SHARE >>>  

Prospects for Conflict Resolution in Southern Thailand, 12 Feb

14 February 2019

On 12thFebruary, the EU-Asia Centre and the European Institute of Peace hosted a meeting in Brussels on the on-going conflict in Southern Thailand. The event brought together representatives from Southern Thailand, conflict mediation experts, European policy makers and members of the academic and think tank community to discuss the conflict in Thailand’s three southernmost provinces.

Thailand’s southern provinces have a long history of political instability, due in part to the different linguistic, cultural and religious heritage of the indigenous Patani (as Malay-Muslims), compared to the Buddhist majority of the rest of the country. Violence erupted in 2004, as armed Patani secession movements clashed with Thai security forces. Since then, the Thai state has taken measures to resolve the conflict by putting in place a peace dialogue, facilitated by Malaysia. However, this peace process has yet to result in a settlement.   

Representatives from the Centre for Peace and Conflict Studies presented their new publication on the situation in Southern Thailand, which documents the voices of the local Patani inhabitants. They found strong support for the peace process, but also a desire that it become more inclusive of their views, as many perceive a lack of sincere political will from the Thai state. To the Patani, Malaysia, as the primary facilitator of the peace process, is also seen as untrustworthy. They voiced further concerns over the legitimacy and ability of the opposition groups to negotiate with the Thai state. They stated that the actual combatants were not at the table, owing to their suspicion of the politics and electoral rules of the Thai state. 

Discussion followed over the desired outcomes of the conflict, namely the future political status of the provinces. The research by the CPCS found many locals in the regions want self-determination. They are concerned about forced cultural assimilation of Thai nationalism on their own culture and traditions. One example cited was the absence of bilingual Malay-Thai education, with Thai and English being the only official languages (not Patani-native Malay).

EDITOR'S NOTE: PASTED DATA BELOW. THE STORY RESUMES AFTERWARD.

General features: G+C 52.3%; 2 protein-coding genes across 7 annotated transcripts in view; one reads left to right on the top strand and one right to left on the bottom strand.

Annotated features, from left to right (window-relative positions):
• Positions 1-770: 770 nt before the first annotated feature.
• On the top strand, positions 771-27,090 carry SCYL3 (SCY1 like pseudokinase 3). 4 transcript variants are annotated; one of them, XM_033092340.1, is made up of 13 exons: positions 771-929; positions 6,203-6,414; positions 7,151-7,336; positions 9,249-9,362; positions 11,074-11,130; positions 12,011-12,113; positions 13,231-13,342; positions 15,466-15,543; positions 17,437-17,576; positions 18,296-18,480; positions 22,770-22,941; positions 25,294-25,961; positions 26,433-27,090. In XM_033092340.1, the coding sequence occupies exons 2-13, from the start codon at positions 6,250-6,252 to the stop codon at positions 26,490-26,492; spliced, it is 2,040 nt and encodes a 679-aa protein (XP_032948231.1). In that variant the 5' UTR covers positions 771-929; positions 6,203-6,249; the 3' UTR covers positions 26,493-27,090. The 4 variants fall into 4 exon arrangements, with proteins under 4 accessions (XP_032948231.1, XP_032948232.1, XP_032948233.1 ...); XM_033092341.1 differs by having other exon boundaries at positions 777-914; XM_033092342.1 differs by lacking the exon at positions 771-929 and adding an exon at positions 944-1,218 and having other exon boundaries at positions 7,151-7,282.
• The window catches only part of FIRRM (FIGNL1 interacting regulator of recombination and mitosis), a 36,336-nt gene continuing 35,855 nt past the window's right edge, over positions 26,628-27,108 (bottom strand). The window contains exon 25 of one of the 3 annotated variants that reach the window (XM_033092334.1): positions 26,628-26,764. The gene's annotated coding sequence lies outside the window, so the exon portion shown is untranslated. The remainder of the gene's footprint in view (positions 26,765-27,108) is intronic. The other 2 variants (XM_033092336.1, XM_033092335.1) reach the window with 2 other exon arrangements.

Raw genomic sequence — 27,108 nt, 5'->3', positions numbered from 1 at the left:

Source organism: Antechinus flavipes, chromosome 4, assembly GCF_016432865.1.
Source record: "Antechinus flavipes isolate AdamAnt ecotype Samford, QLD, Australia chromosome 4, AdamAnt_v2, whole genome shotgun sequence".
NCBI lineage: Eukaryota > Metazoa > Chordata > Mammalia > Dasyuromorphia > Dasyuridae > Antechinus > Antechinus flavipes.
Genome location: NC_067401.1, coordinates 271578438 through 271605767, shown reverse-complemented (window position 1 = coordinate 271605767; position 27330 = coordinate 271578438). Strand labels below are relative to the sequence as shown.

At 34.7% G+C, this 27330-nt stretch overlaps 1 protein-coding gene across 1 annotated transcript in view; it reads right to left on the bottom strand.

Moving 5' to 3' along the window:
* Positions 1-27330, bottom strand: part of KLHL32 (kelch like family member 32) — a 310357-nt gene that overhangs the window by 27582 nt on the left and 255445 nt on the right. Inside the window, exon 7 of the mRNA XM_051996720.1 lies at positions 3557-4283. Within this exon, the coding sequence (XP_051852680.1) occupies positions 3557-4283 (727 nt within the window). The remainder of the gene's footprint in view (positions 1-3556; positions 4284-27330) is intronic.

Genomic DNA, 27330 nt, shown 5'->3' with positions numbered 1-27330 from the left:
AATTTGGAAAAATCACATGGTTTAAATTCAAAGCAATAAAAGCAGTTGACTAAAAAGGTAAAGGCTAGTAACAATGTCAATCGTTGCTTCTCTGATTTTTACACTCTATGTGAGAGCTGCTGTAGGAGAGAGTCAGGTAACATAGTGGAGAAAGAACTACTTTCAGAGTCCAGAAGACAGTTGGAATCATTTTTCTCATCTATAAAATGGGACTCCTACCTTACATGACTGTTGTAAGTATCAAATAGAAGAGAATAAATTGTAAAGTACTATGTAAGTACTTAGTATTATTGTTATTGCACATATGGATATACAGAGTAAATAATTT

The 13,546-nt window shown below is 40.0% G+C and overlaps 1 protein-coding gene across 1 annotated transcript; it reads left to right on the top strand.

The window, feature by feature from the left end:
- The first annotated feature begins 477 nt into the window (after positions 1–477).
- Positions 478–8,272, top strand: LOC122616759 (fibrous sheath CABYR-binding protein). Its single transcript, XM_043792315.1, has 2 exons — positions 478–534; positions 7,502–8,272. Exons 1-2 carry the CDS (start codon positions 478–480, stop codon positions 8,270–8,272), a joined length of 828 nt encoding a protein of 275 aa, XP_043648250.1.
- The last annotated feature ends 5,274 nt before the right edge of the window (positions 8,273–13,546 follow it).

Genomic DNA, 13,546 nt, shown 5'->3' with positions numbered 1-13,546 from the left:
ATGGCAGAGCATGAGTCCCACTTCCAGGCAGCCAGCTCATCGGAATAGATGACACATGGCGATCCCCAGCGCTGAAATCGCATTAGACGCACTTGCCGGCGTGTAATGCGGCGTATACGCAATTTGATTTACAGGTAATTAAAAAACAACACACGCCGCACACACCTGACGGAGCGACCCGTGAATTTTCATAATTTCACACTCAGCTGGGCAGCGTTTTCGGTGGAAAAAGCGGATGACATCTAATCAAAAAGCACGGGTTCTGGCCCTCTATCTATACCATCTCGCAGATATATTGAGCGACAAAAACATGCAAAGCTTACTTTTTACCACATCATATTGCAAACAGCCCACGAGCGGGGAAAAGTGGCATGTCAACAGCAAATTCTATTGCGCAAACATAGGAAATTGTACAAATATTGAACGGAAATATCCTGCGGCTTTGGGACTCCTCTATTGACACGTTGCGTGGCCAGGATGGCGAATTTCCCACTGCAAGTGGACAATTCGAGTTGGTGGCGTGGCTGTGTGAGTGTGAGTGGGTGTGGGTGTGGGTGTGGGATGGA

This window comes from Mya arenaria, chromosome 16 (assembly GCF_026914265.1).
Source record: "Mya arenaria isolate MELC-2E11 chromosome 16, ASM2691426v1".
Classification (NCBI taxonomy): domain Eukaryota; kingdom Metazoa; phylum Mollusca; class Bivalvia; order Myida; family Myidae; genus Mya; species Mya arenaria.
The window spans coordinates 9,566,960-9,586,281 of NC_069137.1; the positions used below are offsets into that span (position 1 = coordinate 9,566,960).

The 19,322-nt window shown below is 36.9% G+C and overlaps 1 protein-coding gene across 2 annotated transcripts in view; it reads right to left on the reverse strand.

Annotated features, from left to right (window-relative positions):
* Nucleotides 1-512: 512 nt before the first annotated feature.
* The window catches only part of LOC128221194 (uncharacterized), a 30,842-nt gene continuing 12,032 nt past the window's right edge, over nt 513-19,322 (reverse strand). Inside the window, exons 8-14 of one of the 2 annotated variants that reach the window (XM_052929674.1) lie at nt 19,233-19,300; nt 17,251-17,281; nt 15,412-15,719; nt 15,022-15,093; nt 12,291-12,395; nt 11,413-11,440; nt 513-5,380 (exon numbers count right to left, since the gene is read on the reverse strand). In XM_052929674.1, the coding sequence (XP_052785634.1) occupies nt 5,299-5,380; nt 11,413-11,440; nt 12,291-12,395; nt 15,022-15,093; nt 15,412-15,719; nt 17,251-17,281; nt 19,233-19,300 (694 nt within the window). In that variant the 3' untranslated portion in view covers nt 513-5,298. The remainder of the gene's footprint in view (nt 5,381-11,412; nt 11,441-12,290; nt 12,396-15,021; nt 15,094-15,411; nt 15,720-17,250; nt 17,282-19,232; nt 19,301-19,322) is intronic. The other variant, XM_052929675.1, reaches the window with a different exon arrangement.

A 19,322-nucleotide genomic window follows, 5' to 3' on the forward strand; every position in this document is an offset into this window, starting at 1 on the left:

There were calls to internationalise the conflict resolution process by the representatives from the region, as a way to break the current impasse. However caution was advised, as it is up to the local and national actors involved, and the mediator, whether to seek additional international mediation. Others warned that European involvement is unlikely, given the sensitive questions of autonomy and self-determination prevalent within the European Union itself. 

The resolution of the peace process will depend on overcoming certain difficulties. One official warned that upcoming Thai elections could cause stagnation in the peace process. The Patani groups should avoid factionalism within the provinces. The BRN is the military faction of the opposition, whilst the Patani provide a political and educational role. These need to work together to have a united vision of the desired political outcomes. A call for independence based on self-determination has very different reactions internationally than a call for regional autonomy. What a possible autonomy might look like is also something that still needs to be sketched out.

Many young people in the southern provinces are engaged in political activism. Student political groups all over Thailand debate these national questions. Bringing people together to talk, particularly in the Southern provinces, is seen as a way to raise the issue and allow people to voice their opinions. 

At its heart, the conflict is centred on a discord of identity, particularly a state national identity versus a minority identity.  One participant noted that this is not a strictly religious conflict, but warned that, if tensions and frustrations are left unresolved, then the conflict could develop into religious intolerance and extremism. It is important continue to monitor the situation on the ground in Patani.